This is definitely a well-written story, and I zoomed through it. However, Logan is a mean bastard. He is deliberately cruel to Dawn, and I think most women would probably have beaten him to death with a frying pan. Dawn takes a lot off this guy, probably too much, out of her love for him. She tries to break down the corrosive wall of anger and bitterness that Logan has around his heart so that he can be free, even if she won’t be able to claim his love for her own. Part of me wondered that he was even worth the effort. But deep down, Dawn knows that Logan does love her. He just has to overcome that bad programming that his brother entrenched into his mind and spirit. She tries her best to help him, even though she weeps from the wounds that Logan’s ugly words inflict on her vulnerable heart, and she stays until he tells her to leave. She was a strong woman to put up with that. Strong in that yielding and standing sort of way that is underappreciated. I really liked Dawn. Logan, not so much, especially after he humiliates Dawn in front of the ranch hands. He comes around, realizing how much he loves Dawn, but I would have preferred some extended groveling and an epilogue in which Logan shows how much he adores Dawn. Because these essential elements weren’t on offer, this couldn’t be a five star read for me. However, this is a very good book, if you can tolerate a jerky, cruel hero who needs some remedial lessons in love and groveling.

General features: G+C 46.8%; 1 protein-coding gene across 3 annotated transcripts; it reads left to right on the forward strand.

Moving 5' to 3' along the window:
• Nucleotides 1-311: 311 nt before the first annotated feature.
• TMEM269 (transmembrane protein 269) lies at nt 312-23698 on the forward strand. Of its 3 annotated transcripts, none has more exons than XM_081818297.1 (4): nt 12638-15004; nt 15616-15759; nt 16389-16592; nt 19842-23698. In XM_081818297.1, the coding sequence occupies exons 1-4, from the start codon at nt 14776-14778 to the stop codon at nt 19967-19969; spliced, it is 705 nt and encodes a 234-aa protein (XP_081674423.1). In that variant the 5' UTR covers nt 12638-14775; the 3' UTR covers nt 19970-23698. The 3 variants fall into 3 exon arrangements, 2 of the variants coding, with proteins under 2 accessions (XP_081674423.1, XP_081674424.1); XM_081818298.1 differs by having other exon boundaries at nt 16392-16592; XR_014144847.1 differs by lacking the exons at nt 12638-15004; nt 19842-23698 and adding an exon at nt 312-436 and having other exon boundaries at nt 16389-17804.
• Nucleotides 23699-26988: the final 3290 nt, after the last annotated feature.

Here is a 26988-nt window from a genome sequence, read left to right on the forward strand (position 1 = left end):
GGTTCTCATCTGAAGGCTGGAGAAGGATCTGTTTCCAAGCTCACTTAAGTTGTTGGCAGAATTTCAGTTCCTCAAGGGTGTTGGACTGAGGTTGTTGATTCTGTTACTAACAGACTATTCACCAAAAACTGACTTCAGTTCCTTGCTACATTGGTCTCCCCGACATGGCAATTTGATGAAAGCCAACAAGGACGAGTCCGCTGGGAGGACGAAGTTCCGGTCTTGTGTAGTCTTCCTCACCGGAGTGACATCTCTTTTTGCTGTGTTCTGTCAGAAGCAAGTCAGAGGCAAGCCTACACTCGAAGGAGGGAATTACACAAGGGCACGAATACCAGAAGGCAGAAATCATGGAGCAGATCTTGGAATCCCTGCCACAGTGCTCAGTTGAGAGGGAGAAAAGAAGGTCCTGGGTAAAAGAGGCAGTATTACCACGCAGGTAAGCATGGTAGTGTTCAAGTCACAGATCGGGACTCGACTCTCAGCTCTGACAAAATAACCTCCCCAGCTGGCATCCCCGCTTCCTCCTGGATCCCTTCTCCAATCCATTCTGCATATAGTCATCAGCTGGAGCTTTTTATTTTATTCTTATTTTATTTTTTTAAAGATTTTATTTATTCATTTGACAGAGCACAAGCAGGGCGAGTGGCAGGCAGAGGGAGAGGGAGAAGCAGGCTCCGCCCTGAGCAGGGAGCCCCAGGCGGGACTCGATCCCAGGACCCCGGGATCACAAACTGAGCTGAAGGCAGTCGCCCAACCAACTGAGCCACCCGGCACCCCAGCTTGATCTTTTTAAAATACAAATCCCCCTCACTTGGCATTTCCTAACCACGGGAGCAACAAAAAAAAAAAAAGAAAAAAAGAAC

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Sunday, May 15, 2011

Forbidden Lord by Helen Dickson

Forbidden LordForbidden Lord by Helen Dickson

My rating: 3.75 of 5 stars

This was a slow-starter that threw me a curve ball, as I ended up getting fairly engrossed in the story. I started this as a quick in-between book as I knocked out my review books, and the next thing I knew, I was fully engaged.